Christopher Nolan is known for films that are often great and always interesting. Even when his movies where reaction was mixed such as The Dark Knight Returns and Interstellar, the consensus was less that the films were bad so much as they didn’t compare well to the rest of his body of work. Nolan’s films are often visually stunning and philosophically heady. Since entering the mainstream with Batman Begins, Nolan has enjoyed the kind of blockbuster budget that allows him to push the envelope in the marriage of high art with pop art. Below are three films that show Nolan’s mastery.
This film is, in many ways, the forgotten child of Nolan’s filmography. The Prestige is, on its surface, about stage magicians on the dawn of the 20th century but is also as much about film-making itself as anything else. The two male leads play the roles of showman vs. technician flawlessly as a labyrinth of twists wraps around them. The film succeeds in never being predictable with endless twists and turns while still being internally cohesive as a story of obsession and the nature of perception against reality.
It’s the one that goes backwards. It would be easy to write off the narrative hook of this film as novelty but Nolan’s skill in maximizing such a gimmick is what gives Memento its teeth. The way Nolan reveals information, especially in the subplot with Carrie Anne-Moss, gives real dynamic to the backwards narrative and keeps the viewer always guessing what might have been around the corner. Again, Nolan shows the strength of perception and how that might warp the very nature of reality.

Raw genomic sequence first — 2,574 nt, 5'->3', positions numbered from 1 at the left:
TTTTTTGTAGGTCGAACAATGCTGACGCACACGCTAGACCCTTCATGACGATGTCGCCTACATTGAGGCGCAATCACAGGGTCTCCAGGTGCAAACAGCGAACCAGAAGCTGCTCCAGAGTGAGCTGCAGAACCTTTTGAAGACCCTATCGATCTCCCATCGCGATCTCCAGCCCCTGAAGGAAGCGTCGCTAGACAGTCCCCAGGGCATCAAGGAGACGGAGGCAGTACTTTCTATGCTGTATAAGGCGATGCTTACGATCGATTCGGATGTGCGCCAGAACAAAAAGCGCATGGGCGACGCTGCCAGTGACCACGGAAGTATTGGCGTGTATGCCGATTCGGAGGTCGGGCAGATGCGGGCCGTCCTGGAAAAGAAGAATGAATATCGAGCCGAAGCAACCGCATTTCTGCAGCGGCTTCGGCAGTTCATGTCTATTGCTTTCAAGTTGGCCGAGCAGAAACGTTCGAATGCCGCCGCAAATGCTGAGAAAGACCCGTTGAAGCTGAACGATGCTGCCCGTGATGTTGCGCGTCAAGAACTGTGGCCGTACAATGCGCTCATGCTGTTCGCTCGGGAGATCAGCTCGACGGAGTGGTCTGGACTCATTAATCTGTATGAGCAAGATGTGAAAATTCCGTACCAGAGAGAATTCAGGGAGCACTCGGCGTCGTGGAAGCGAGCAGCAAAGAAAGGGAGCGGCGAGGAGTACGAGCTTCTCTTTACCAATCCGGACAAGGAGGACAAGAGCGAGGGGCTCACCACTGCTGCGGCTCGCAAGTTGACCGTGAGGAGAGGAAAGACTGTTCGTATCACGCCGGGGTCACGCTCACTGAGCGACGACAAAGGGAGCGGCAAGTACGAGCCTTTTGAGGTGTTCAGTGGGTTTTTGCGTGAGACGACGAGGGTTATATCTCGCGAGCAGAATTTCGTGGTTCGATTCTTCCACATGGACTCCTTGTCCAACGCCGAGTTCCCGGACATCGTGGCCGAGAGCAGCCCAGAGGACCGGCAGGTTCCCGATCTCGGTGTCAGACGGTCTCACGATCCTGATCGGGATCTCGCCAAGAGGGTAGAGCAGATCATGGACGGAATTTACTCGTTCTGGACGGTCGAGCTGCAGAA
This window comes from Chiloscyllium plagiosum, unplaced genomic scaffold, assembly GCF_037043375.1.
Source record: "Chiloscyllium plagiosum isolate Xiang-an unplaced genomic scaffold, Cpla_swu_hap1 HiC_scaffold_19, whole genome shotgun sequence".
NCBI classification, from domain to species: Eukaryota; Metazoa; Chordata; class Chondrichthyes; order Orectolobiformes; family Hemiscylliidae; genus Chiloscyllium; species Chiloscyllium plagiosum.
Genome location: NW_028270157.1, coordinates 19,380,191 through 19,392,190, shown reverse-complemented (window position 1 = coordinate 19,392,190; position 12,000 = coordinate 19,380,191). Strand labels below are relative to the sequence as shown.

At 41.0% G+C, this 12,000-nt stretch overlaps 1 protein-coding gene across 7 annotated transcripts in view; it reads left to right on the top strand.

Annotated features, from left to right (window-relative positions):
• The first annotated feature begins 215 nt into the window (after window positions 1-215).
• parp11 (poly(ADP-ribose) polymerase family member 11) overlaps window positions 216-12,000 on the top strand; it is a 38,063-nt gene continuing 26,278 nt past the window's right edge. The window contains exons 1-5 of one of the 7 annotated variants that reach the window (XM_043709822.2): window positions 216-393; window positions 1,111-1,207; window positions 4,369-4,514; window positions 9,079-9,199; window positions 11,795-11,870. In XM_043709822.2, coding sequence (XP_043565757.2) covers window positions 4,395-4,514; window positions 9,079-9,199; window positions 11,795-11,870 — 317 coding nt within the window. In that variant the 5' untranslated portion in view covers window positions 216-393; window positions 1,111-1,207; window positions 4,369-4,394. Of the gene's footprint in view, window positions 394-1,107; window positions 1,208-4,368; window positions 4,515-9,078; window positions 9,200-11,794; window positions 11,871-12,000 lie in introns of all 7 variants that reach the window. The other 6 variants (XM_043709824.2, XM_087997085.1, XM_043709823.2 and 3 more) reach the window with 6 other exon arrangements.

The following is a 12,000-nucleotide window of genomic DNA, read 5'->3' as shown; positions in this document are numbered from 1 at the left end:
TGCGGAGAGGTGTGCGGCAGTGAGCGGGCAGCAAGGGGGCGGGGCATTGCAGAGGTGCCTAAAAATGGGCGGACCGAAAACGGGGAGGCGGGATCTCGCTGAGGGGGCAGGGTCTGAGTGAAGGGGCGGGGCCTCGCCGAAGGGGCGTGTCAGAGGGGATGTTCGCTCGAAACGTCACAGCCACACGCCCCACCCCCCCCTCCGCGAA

The Dark Knight
For a director whose filmography includes an epic sci-fi homage to Andrei Tarkovsky and an immersive cinematic war piece, one might feel silly placing as his top film a franchise superhero movie. Nevertheless, The Dark Knight is not simply a great movie, it changed the way blockbusters were made. From Skyfall to The Last Jedi, Nolan’s influence on characterization, narrative structure, and tone can be seen everywhere.